The exhibit was great, letting you touch swatches of the fabric used for some of the dresses. Other outfits were vintage 1920s, including a constable uniform that the character Constable Collins wears. There’s a quote from the actor about how uncomfortable it is, which is funny when put in context with certain scenes from the show. There were even not one but two dress up rooms:


After the exhibit, I walked around Paramatta Park to the old Dairy Cottage, enjoying the greenery and families playing. Somewhere in that park is the presumed site of the first European farming in Australia.

Since I was all the way out in Paramatta, I decided to visit another house museum that had looked entertaining from the brochure, Elizabeth Farm. It was supposed to be an interactive museum in one of the oldest remaining European structure in Australia. Unfortunately it wasn’t as interesting as I’d hoped, perhaps because it was a quiet Sunday afternoon and I was getting tired. It looked like it would have great tours for school children, however.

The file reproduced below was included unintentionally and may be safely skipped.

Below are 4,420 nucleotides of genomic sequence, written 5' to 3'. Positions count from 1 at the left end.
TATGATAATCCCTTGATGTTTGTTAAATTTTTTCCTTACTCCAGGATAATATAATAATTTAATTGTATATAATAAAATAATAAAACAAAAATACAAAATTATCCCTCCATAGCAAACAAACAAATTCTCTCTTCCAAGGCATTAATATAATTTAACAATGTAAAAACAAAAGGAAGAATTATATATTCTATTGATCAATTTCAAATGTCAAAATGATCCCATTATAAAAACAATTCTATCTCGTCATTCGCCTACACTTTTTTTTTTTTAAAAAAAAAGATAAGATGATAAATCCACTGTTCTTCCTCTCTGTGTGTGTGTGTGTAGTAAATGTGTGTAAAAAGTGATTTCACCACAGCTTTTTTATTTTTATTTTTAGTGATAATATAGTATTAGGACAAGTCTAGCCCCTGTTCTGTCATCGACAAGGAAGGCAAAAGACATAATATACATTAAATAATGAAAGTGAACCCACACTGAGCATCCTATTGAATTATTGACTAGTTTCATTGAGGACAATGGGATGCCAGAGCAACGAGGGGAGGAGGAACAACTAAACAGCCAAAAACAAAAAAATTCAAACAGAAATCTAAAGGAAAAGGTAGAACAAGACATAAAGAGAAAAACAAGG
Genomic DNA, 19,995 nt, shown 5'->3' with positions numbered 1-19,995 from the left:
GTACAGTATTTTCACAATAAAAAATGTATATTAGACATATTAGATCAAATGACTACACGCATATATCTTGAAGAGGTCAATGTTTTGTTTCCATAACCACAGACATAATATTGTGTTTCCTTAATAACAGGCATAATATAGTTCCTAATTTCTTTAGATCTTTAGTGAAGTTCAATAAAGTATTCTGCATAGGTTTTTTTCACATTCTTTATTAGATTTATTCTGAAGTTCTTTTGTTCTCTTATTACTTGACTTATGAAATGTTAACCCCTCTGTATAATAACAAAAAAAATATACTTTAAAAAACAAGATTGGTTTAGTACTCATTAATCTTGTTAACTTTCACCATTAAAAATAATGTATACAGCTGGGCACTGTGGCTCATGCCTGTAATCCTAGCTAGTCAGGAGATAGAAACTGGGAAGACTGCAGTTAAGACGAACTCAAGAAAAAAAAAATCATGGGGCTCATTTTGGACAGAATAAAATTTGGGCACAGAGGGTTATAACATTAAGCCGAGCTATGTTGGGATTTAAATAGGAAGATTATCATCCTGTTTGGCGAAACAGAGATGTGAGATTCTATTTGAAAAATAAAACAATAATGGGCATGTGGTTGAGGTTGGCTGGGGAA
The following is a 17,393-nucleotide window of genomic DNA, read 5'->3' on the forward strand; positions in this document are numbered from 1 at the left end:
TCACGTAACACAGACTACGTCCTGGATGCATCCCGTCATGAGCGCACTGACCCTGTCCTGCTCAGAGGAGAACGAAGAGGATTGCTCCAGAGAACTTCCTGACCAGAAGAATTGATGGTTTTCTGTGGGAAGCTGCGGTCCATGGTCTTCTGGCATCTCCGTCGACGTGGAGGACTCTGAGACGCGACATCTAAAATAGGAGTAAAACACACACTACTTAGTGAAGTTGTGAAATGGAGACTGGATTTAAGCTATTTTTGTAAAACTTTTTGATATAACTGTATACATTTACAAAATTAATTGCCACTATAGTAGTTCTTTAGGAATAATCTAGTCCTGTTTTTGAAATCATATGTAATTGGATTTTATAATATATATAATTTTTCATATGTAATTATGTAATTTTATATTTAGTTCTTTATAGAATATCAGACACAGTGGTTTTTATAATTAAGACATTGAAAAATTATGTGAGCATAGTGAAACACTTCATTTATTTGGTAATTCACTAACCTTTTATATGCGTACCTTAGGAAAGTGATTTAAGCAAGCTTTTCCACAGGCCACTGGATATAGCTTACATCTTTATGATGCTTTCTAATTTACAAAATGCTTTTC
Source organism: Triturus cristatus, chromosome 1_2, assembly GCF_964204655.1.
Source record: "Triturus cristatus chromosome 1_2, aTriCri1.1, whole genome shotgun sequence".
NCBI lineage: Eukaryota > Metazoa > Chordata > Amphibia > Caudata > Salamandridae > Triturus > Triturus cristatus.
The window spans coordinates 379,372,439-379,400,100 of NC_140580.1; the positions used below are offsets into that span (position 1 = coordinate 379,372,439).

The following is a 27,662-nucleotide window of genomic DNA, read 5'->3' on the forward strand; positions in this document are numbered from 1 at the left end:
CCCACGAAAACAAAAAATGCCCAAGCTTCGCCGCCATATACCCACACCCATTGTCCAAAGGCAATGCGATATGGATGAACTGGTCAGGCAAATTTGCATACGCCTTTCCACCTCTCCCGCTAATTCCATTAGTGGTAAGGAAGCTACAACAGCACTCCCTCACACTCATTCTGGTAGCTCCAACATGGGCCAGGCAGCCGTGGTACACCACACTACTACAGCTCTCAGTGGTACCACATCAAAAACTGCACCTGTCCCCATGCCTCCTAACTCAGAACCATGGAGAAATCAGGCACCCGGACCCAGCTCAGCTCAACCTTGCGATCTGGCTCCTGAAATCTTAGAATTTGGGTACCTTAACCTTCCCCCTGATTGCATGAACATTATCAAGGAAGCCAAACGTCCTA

Since the ferry only goes every hour on Sunday, I hastened back to the wharf and on to Sydney. Coming back into the Harbor, we saw magnificent views.

A rainy Saturday

Saturday morning was rainy and chilly, so I decided to use my Sydney Living Museum pass and check out two other museums located near Circular Quai. The closest, which is only open on the weekends, was the Justice and Police Museum.

I figured it would be a quick walk through but ended up taking a guided tour, which gave life to the old building and cases that were discussed. My favorite room was the old front room of the police station, redone as it might have been in Victorian Sydney. I half expected to see Constable Collins from the Miss Fisher’s Murder Mysteries step into the room!


As it was still raining a bit, I visited the Museum of Sydney that was just up the road. Compared to the other two living museums, this museum just felt a bit slight. There wasn’t much there. Historically, the site is important, but the other museums do a better job of bringing the past to life.